automotive

The most well-known individual to be inducted into the Automotive Hall of Fame 2020/2021 Induction and Awards Ceremony is Jay Leno, the long-time late-night talk show host with an insanely large and unique car collection. But four inductees recognized in Thursday’s ceremony have impacted the auto industry in the US by breaking barriers of race and gender.

Charles Richard Patterson

Growing up in Greenfield, Ohio, Charles Richard (C.R.) Patterson experienced segregation and racism firsthand. Thanks to his father’s belief in educating his children, C.R. partnered with another businessman to operate a carriage design firm and eventually bought his partner out two decades later.

In 1893, C.R. Patterson & Sons were formed, and C.R. was intent on moving the business toward automobiles as he believed it was the transportation of the future. The company performed automotive repairs and service before C.R. passed away in 1910 at 77 years of age. Five years after his passing, C.R. Patterson & Sons sold their first automobile.

Frederick Patterson

The son of C.R., Frederick Patterson was at the helm of the C.R. Patterson & Sons when they delivered their first car. The Patterson-Greenfield sold for $850 and was billed as higher-quality than the Model T. It had a 40-hp Continental engine and a top speed of 50 mph. It was Frederick who petitioned his father to add automotive services to the business, rightly convincing him it was the future of transportation.

In the early 1900s, Patterson’s company employed white men in the factory, which was a brow-raising concept at that time. He became one of the wealthiest people in Greenfield, Ohio, regardless of race. Although the business folded in 1939 due to the effects of the Great Depression, C.R. Patterson & Sons is the first and only black-owned and operated automotive company in North America.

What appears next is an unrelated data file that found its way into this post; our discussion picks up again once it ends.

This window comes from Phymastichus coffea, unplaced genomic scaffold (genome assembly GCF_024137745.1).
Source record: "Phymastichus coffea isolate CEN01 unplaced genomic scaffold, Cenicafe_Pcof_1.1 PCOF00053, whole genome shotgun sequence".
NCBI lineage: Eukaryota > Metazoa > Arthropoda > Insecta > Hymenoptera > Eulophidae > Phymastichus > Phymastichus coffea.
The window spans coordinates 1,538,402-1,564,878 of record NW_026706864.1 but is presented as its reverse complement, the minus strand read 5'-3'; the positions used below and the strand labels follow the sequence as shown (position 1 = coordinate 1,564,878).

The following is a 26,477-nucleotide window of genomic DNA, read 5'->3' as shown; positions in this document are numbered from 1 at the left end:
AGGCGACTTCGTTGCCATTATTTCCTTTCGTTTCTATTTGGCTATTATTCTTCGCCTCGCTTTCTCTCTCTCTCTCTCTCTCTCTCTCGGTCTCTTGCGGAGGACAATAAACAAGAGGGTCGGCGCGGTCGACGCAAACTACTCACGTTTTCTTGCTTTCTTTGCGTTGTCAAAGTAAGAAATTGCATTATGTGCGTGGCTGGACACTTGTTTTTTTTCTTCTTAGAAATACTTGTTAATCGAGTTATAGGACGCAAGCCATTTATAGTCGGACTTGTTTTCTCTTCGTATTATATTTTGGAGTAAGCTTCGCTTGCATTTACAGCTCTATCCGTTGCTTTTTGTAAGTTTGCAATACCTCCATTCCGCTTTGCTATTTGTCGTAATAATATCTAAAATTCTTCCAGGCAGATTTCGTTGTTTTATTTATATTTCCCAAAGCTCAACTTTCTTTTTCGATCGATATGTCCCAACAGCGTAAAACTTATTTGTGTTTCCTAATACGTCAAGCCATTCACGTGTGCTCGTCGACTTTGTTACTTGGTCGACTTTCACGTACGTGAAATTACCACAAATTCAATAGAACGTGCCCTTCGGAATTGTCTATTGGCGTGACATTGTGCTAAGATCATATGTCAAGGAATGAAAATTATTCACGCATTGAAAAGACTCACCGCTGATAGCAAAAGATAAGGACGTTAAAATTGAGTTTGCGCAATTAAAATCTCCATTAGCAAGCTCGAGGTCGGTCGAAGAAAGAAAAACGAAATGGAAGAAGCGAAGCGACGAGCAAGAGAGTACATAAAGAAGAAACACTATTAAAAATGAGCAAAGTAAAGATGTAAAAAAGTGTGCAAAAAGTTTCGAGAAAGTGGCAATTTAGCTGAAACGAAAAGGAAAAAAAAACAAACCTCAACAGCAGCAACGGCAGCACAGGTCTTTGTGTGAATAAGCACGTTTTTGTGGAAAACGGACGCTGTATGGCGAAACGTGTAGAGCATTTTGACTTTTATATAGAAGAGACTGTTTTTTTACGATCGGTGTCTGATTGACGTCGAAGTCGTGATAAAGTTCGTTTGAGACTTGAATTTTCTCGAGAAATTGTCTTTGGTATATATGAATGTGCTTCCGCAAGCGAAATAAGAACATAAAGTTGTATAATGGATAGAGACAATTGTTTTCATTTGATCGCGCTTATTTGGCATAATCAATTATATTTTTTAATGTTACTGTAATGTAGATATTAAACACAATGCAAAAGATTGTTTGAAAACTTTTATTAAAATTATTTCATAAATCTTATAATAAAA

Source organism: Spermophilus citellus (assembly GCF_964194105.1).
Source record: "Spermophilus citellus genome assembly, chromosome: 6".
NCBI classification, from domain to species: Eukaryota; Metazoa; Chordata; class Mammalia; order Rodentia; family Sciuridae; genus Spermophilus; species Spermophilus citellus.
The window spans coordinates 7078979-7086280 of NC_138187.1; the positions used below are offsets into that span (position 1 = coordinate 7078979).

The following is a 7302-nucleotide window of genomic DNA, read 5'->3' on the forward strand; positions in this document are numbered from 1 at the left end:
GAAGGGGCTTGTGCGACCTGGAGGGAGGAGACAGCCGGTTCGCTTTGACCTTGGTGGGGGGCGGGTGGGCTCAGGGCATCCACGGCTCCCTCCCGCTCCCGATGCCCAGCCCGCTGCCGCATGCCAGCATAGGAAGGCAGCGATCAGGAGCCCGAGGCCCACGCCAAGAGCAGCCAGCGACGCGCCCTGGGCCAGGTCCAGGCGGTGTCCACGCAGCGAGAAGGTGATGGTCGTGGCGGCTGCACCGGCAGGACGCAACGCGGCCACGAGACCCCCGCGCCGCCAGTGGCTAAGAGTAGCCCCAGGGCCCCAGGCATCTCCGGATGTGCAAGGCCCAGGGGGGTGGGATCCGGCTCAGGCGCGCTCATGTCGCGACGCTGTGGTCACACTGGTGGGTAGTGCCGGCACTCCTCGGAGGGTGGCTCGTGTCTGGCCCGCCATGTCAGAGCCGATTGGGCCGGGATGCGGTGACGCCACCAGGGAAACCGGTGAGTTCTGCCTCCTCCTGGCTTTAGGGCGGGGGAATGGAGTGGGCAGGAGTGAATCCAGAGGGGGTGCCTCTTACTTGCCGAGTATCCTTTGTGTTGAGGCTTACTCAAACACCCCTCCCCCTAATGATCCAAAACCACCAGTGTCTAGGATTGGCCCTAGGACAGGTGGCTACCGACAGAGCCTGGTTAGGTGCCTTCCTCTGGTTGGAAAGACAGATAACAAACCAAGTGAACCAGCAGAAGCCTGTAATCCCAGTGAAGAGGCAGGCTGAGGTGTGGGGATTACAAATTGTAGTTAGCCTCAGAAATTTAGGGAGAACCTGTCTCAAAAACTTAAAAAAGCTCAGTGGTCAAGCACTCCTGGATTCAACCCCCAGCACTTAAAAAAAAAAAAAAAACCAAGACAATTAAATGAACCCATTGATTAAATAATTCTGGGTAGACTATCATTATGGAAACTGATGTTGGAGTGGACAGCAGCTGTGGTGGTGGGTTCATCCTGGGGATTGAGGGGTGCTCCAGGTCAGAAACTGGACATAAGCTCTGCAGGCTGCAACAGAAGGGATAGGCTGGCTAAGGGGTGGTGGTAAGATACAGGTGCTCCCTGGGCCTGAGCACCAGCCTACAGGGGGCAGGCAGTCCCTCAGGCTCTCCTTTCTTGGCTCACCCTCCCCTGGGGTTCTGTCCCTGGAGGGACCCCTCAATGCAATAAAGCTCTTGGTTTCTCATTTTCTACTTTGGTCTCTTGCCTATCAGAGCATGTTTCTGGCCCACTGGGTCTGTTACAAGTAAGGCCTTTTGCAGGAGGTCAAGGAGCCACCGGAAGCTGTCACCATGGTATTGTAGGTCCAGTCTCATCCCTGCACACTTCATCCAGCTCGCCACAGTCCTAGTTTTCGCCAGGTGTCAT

Helene Rother

Helene Rother fled Germany in the mid-1930s for France and then to the United States by 1941. Holding the equivalent of a master’s degree from the Royal Academy of Graphic and Book Arts, Helene applied and was hired at General Motors in 1942 as part of the interior styling staff. Her role included designing and updating interiors for most of GM’s brands. By 1947, Rother had established her own studio in Detroit’s Fisher building and worked with Nash-Kelvinator and Pinin Farina among others.

Her marks on the industry include an address to the Society of Automotive Engineers (SAE) that highlighted the importance of design and buyer preferences in vehicle interiors and an invite to launch the 1951 Buick LeSabre concept car at the Paris Auto Show.

Charlie Wiggins

Born in Evansville, Indiana, Charlie Wiggins shined shoes in front of an auto repair shop in his youth. His aptitude shone through as he would diagnose vehicles as they drove onto the lot. When most of the shop’s staff were drafted into WWI, he was hired to manage the shop floor.

After marrying and moving to Indianapolis, Wiggins worked at an autobody repair shop that he later purchased, and it became a hub for men regardless of race who loved fast cars including Indy 500 winner Bill Cummings.

Wiggins designed and built a car to race in the Indy 500 but was rejected in 1920 based on his skin color. Instead, he joined the Colored Speedway Association and was instrumental in its success. Between 1924 and 1936, Wiggins won the association’s Gold and Glory Sweepstakes championship four times driving self-built cars.

He also contributed to engineering the 1934 Indianapolis 500’s winning car. While he was not permitted to stand in Victory Lane with the rest of the crew, his contribution was well-respected in the industry. Wiggins’ racing career ended in a wreck in 1936 and passed away at 82 years of age in 1979.


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